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Year : 2012  |  Volume : 60  |  Issue : 4  |  Page : 395--399

Mechanical thrombectomy for acute ischemic stroke: The road thus far

M Vasanth Padma Srivastva 
 Department of Neurology, AIIMS, New Delhi, India

Correspondence Address:
M Vasanth Padma Srivastva
Department of Neurology, AIIMS, New Delhi


Early restoration of flow to perfuse the salvageable brain tissue in acute ischemic stroke significantly reduces mortality and morbidity. Recanalization of large vessel occlusions has not been more than 10-20% with intravenous thrombolysis. Use of mechanical devices in acute ischemic stroke has shown promise in greater recanalization rates and hopefully will yield more optimal stroke outcomes. The results of the recent trials appear promising as the devices continue to evolve, become more operator friendly, and patient outcomes improve.

How to cite this article:
Srivastva M V. Mechanical thrombectomy for acute ischemic stroke: The road thus far.Neurol India 2012;60:395-399

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Srivastva M V. Mechanical thrombectomy for acute ischemic stroke: The road thus far. Neurol India [serial online] 2012 [cited 2021 Dec 5 ];60:395-399
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The range of treatment modalities available for acute ischemic stroke (AIS) has expanded considerably in recent years. Dynamic advances in neuroimaging techniques, improving understanding of the pathophysiology of stroke mechanism has changed the nihilistic approach of the past to one of hope, resolve, and commitment. In general, the timing of various therapeutic interventions is limited to the evolution of the ischemic process. There is a great deal of emerging evidence that may suggest that the duration of the ischemic penumbra varies considerably. This may depend upon factors such as the underlying mechanisms of ischemia and the rate of recanalization. There is evidence that the ischemic penumbra may persist for up to 48 hours after onset, but in others, it may be 3 hours or even less. [1] A meta-analysis of 53 studies suggests that spontaneous or therapeutic recanalization and reperfusion in acute ischemic stroke are associated with improved functional outcomes and reduced mortality. [2] The survival of bulk of ischemic tissue is dependent upon early energy failure and ionic imbalances, and smaller volumes are dependent upon neurotoxic, inflammatory processes, and on apoptosis.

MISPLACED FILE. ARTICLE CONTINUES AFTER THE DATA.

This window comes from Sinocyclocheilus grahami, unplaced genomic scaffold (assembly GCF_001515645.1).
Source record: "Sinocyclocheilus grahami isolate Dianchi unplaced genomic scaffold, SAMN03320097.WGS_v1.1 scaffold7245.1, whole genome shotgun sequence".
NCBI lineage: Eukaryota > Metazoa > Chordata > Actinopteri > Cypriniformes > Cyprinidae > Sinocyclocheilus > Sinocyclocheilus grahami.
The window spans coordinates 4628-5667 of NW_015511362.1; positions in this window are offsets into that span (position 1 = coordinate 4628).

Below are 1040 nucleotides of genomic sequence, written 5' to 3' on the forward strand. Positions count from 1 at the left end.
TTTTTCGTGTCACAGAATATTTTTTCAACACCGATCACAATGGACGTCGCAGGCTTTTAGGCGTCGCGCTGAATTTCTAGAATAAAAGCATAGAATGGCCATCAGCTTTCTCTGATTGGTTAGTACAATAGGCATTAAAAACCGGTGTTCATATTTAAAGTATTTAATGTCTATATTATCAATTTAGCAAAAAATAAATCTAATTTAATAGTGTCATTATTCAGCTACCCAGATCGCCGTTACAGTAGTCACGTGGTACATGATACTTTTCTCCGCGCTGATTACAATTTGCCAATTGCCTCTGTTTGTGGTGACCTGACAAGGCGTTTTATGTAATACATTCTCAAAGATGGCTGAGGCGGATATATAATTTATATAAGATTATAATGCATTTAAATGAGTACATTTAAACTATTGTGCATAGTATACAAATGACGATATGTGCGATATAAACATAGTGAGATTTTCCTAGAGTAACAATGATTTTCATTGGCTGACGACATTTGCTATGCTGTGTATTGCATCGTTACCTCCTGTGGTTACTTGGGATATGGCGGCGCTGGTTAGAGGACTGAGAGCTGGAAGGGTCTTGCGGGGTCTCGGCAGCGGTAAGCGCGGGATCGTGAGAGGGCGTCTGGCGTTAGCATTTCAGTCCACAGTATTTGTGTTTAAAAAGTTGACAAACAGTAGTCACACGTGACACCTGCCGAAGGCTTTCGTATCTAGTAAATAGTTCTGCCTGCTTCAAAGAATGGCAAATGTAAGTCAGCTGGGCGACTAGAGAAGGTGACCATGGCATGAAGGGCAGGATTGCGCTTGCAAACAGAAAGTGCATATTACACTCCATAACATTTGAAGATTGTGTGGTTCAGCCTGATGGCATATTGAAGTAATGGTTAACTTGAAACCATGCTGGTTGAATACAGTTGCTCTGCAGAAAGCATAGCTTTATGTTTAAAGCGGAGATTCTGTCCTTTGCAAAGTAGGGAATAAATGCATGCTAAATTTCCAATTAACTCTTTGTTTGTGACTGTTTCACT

More than 5 million strokes occur per year worldwide, making stoke as the second most common cause of death, and the leading cause of disability. [3] However, unlike the rapid advancements in cardiac interventions, the progress as regards endovascular revascularization interventions in AIS has not been optimal. This may partly be due to small subset of the total number of strokes being amenable to endovascular intervention. The number of acute strokes potentially requiring emergent intervention may only be 7-15% of total, because many of these acute strokes may be hemorrhages, or due to small vessel disease, transient, or mini strokes, major end-of-life strokes or very minor strokes that may not warrant the risk of an interventional procedure. [4] Besides, most health care centers do not receive stroke patients within the window period of intervention (<1-7%). [4] Even in developed countries with well organized and equipped aggressive stroke centers, less than 10% of stroke patients receive some form of acute reperfusion therapy. [4]

Mechanical thrombectomy devices specifically for AIS intervention were developed in the 1990s concomitant to the advances in bioengineering devices which produced microcatheters and guide-wires amenable and safe to navigate the extremely complex and tortuous cerebral vasculature. Theoretically, mechanical devices provide several advantages over pharmacological thrombolysis, including revascularizations of large artery occlusions, more complete recanalization under observation, lesser amount of lytics to be used, reduced risk of hemorrhage, and a longer time interval for intervention. [5] Six broad groupings classify neurothrombectomy devices: clot retrievers, aspiration or suction devices, snare-like devices, ultrasonograpjhy technologies, or lasers, and now stent retrievers. [5] Potential harms associated with navigating mechanical devices into the intracranial circulation may include direct trauma to the neurovasculature (including vasospasm, vessel dissection, perforation or rupture) and fragmenting thrombi into previously unaffected vessels and cerebral territories.

A total of seven retrieval devices were evaluated for stroke applications. Of which two devices have received FDA approval for use. The success of an application in these devices is gauged by percentage of recanalization of the occluded artery.

 Mechanical Embolus Removal in Cerebral Ischemia (MERCI; Concentric Medical, Inc, Mountain View, CA)